Good News: Scotland’s cultural gap seems to be narrowing under SNP Government

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Research by the Scottish government suggests that the cultural attendance gap between those living in more deprived areas and the rest of the population is narrowing.

According to the Scottish Household Survey:

‘Cultural attendance in Scotland is on its way to becoming more equitable, official research by the Scottish Government suggests. The gap in attendance between adults living in the 20% most deprived areas and the 20% least deprived has fallen to its lowest in five years, to 15 percentage points – down from 18 percentage points in 2012, and 21 percentage points in 2014. The trend holds even when cinema visits, the most popular form of cultural attendance for people across the country, are excluded.’

See this graph:

cultural_attendance

The report does not directly attribute causes for this improvement. However, we must credit the school system’s success in increasing the number of pupils leaving with higher qualifications. The latter will inevitably expose young people to aspects of culture and either with or without organised school visits, lead to higher levels of interest.

A possible second explanation for this change might also lie in Scotland’s increasing affluence in the last two decades of devolved government. Increased economic capital leads to the opportunities for families to help their children acquire the cultural capital (museum visits, online access etc) which will serve them well in higher education and in employment. See:

Institute for Fiscal Studies reveals Scotland to have become more affluent than every other part of the UK bar the South-East of England and that much (most?) of this improvement has come under the SNP

Thirdly, the government of the day gets the blame for anything negative so it must get some of the credit for this progress if only by having enhanced young Scots’ sense of their cultural  identity, around the referendum, by emancipating 16 year-olds, by promoting a Scots element in the History and English curricula and by having pushed all of these ideas into the forefront of mediated public debate to an extent not seen before.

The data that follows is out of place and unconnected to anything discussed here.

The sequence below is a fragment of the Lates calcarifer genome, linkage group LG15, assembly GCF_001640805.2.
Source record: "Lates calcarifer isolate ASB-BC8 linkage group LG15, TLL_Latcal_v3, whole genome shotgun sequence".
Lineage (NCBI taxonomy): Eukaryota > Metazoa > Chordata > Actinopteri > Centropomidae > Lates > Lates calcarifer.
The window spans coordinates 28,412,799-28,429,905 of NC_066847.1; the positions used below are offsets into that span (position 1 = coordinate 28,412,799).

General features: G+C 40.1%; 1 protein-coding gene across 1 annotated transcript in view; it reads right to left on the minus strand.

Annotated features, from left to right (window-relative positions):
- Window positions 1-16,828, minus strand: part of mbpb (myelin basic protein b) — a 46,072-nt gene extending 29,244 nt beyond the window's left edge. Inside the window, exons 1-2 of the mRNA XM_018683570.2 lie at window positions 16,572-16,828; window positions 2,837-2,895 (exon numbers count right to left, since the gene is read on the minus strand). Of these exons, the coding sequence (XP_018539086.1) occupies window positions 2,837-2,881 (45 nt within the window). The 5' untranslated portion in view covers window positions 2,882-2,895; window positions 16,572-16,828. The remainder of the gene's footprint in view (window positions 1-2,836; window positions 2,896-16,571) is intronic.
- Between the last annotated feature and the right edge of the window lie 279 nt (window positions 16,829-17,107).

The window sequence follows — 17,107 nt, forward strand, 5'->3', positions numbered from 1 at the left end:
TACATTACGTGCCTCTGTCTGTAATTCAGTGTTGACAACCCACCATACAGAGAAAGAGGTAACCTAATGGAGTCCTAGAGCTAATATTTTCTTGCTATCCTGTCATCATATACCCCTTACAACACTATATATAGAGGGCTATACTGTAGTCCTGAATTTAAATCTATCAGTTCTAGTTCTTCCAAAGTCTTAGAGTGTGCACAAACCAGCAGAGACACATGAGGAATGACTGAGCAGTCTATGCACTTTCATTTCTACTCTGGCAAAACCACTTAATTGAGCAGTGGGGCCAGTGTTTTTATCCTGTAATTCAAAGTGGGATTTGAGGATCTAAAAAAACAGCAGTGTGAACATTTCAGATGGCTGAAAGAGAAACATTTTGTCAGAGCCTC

https://www.artsprofessional.co.uk/news/arts-scotland-attracts-broader-audience

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8 thoughts on “Good News: Scotland’s cultural gap seems to be narrowing under SNP Government

  1. Alasdair Macdonald October 5, 2017 / 12:49 pm

    While I think the benign influence of schools is probably the major factor, I think another significant factor is the ‘reachout’ policies of organisations like Scottish Opera, Scottish Ballet, National Theatre of Scotland, Scottish National Orchestra and a number of others.

    Like

  2. Ludo Thierry October 5, 2017 / 2:49 pm

    Hi John, Hi Alasdair – rapid visit as swigging my cold coffee. – I suspect your point is a key feature Alasdair – A lot of these bodies have put in considerable effort to take their ‘wares’ to Scotland’s further flung airts – I really have been impressed by the efforts made.

    Noticed yesterday that Edinburgh had been named as ‘top cultural and creative city of its size’ by EU Commission:

    Edinburgh has been named as the top cultural and creative city of its size in a report by the European Commission. The Cultural and Creative Cities Monitor ranked the Scottish capital first among places with a population of 250,000 to 500,000.

    It came out on top of 36 others in its category, beating the likes of Florence and Bratislava.

    Cities were judged on their cultural vibrancy, creative economy and enabling environment.

    (Can’t help but wonder if Florence were knocked out of the running by playing host to St. Theresa the other week?)

    Off topic – but a wee further snippet of good news for Edinburgh re. its affordability as a location for businesses:

    Businesses could save a third by locating 100 staff in Edinburgh compared to London, according to analysis in Knight Frank’s 2018 Global Cities report.

    For the first time, Knight Frank has compared the total cost of employing 100 people in the world’s leading cities, based on the cost of workspace and average salaries.

    The independent property consultancy found the total cost of basing 100 staff in Edinburgh sat at £2.60 million ($3.47m) compared to £3.9m ($5.23m) in London – a total difference of £1.31m ($1.76m) or 33%.

    The finding makes Scotland’s capital one of Europe’s most competitive major business hubs in terms of cost, ahead of Dublin ($4.05m), Stockholm ($4m), Frankfurt ($3.81m), and Amsterdam ($3.52m).

    Thanks, Ludo (you’re still crediting me as a co-star on Masthead John – Not so – merely a Day Visitor who enjoys this ‘picture’ mightily!)

    Liked by 1 person

  3. Ludo Thierry October 5, 2017 / 8:32 pm

    Hi John – Indeed let’s hear it for Glasgow!!! – The Indy City is mighty pretty.

    (well – as a co-star I feel able to introduce the occasional cineaste’s reference) – Cheers, ludo

    Liked by 1 person

  4. Ludo Thierry October 5, 2017 / 8:36 pm

    Hi John – a wee quick snippet from the beeb welsh politics page:

    Former UKIP leadership hopeful John Rees-Evans has left the party to form a new political group called Affinity.

    Is there any truth in the rumour that David Coburn MEP is planning a similar move and calling his new party Profanity?

    Cheers, Ludo

    Liked by 1 person

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